I recently read a really brilliant jewel of an editorial piece, written by the UK comedian, Russell Brand. As usual, in the comments, he was criticised for not presenting a comprehensive solution. Said commenters have, most likely, been infected by a popular, apathy inducing belief: "Don't talk about problems unless you have a solution." I've no idea what universe they reside in, but in this one, some things have to happen in a particular order. First, one identifies and articulates a problem, then one understands it, then solutions become available. The fact that Russell doesn't have a solution does not negate the value of his criticism. He is right about the futility of voting. How ignorant do you have to be, to not know that it costs a lot of money to run a successful election campaign? That level of funding can only come from the very deep pockets of corporations and the super-rich. They like things as they are, and they don't bankroll candidates who would threaten their interests and privilege. He is right about the fact that the horrific suffering of billions, is required to maintain our present, competition-based system. He is right when he points out that the insane greed of a handful of psychopaths is hurtling the planet towards ecological disaster. It's important that these things be said. It is the first, and absolutely necessary, step towards real solutions.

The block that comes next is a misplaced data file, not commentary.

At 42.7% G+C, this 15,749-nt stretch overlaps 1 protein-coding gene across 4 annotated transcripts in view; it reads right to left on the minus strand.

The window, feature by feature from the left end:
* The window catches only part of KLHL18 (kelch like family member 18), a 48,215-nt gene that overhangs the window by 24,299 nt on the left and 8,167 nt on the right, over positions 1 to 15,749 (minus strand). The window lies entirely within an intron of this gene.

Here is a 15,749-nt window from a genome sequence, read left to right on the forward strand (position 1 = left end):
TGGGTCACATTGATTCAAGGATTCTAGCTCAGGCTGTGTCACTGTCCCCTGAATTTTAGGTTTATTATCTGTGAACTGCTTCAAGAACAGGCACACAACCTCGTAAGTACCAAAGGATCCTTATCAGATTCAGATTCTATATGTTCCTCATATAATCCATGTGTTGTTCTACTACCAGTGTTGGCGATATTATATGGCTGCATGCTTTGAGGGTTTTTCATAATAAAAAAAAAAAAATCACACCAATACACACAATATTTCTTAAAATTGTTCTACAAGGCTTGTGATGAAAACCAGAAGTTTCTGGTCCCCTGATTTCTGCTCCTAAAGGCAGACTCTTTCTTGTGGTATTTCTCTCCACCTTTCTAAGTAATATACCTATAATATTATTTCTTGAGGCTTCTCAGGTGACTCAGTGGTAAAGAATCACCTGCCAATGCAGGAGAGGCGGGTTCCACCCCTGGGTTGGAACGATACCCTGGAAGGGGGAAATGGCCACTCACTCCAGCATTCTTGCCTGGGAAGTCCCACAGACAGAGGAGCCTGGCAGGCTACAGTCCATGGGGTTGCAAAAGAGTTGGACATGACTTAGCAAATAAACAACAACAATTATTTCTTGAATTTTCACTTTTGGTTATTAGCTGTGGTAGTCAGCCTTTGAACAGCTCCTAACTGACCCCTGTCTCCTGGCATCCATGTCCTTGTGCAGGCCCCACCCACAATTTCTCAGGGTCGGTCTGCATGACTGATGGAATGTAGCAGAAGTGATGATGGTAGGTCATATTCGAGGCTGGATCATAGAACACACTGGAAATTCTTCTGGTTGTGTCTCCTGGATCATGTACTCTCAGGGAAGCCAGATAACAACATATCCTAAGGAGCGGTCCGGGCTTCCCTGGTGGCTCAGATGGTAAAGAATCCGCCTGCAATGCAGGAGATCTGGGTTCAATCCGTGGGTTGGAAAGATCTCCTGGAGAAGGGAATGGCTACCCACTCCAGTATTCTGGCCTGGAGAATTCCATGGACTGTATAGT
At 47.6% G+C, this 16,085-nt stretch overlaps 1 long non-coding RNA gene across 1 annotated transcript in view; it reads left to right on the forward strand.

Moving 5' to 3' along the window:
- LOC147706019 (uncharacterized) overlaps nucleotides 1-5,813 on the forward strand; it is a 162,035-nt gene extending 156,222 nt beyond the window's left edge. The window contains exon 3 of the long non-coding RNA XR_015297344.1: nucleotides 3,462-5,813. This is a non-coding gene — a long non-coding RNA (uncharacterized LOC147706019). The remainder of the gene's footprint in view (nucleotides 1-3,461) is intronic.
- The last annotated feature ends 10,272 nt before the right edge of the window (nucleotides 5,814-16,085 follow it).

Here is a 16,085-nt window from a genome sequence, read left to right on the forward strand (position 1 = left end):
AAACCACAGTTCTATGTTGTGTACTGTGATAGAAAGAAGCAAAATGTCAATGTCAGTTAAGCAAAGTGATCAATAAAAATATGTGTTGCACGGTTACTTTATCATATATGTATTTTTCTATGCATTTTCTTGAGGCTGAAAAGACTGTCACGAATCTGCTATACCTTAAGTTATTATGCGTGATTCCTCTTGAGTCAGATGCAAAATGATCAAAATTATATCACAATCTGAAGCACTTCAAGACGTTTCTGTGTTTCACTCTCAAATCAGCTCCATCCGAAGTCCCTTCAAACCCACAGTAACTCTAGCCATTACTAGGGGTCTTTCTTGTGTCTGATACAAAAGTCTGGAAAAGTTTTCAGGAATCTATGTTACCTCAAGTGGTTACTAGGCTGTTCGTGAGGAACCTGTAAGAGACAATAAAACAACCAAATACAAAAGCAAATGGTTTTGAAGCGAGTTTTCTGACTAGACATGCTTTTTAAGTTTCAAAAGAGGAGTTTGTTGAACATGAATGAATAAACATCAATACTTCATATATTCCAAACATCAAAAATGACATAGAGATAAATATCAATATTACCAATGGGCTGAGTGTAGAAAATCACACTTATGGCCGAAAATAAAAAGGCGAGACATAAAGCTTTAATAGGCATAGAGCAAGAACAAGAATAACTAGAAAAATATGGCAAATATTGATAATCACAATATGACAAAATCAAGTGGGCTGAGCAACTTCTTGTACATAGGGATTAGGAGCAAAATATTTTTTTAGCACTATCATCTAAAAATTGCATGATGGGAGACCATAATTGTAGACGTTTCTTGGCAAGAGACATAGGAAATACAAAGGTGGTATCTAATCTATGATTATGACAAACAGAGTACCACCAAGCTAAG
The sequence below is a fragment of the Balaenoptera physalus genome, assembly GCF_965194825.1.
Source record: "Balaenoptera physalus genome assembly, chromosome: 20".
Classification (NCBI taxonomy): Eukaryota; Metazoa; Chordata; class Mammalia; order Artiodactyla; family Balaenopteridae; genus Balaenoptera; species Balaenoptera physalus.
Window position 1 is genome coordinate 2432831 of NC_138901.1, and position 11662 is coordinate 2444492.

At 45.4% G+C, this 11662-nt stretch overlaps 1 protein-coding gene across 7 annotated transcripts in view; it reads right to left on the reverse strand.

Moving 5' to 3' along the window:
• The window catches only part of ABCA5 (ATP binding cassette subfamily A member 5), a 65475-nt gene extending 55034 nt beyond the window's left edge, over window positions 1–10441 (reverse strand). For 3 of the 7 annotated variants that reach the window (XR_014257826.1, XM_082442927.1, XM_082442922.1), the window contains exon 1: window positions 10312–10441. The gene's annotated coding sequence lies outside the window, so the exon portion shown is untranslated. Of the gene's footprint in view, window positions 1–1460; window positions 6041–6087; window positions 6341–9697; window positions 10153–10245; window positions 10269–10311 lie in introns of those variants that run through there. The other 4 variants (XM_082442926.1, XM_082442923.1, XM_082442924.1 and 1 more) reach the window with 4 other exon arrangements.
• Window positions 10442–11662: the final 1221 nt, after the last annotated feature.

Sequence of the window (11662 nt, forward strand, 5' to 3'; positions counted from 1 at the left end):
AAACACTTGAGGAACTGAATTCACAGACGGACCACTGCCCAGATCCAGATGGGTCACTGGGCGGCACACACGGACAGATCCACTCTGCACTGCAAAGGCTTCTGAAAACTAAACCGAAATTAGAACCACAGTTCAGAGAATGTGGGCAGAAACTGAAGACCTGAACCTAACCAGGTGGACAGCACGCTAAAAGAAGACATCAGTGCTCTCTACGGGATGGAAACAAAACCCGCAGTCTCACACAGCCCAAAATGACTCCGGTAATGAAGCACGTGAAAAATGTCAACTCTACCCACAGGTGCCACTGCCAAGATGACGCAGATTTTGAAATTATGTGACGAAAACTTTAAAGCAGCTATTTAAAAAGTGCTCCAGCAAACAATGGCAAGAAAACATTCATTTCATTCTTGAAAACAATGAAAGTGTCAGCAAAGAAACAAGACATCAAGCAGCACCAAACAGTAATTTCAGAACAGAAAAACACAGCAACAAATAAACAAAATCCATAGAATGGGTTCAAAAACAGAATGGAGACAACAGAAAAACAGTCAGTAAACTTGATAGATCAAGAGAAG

Other people felt the need to accuse Russell of hypocrisy, on the grounds that he is allegedly very well off financially. Of course, if Russell were poor, those same critics would have dismissed the piece as a case of sour grapes. Personally, I think his decision to argue against his own position of economic privilege was an act of admirable and unusual integrity.
I also think Russell was unfairly accused of trying to incite revolution, without having any real ideas about what form it might take, or what consequences might follow. That's not how I interpreted his statements, nor do I believe that was his intention. He simply pointed out that a revolution is coming. He's right; a revolution is coming. Anyone who denies that, knows nothing of history, or isn't paying attention to what's going on around them. It's no longer a question of, "Will there be revolution, or not?" It's only a question of what kind of revolution it will be. It's high time people started talking about that, as well, before it actually happens. That's not irresponsible; it's the only thing that might, possibly, lead to a good outcome.
I'm really happy that someone as articulate, intelligent and influential as Russell Brand has broken the mainstream silence about all these issues at last. Good on him! He doesn't claim to have all the answers and I, for one, find that truly, refreshingly, honest and responsible. Clearly, he's not the one with a messiah complex. It's the nut-cases who expect him to either save the world single-handedly, or shut up, that have the messiah issues.
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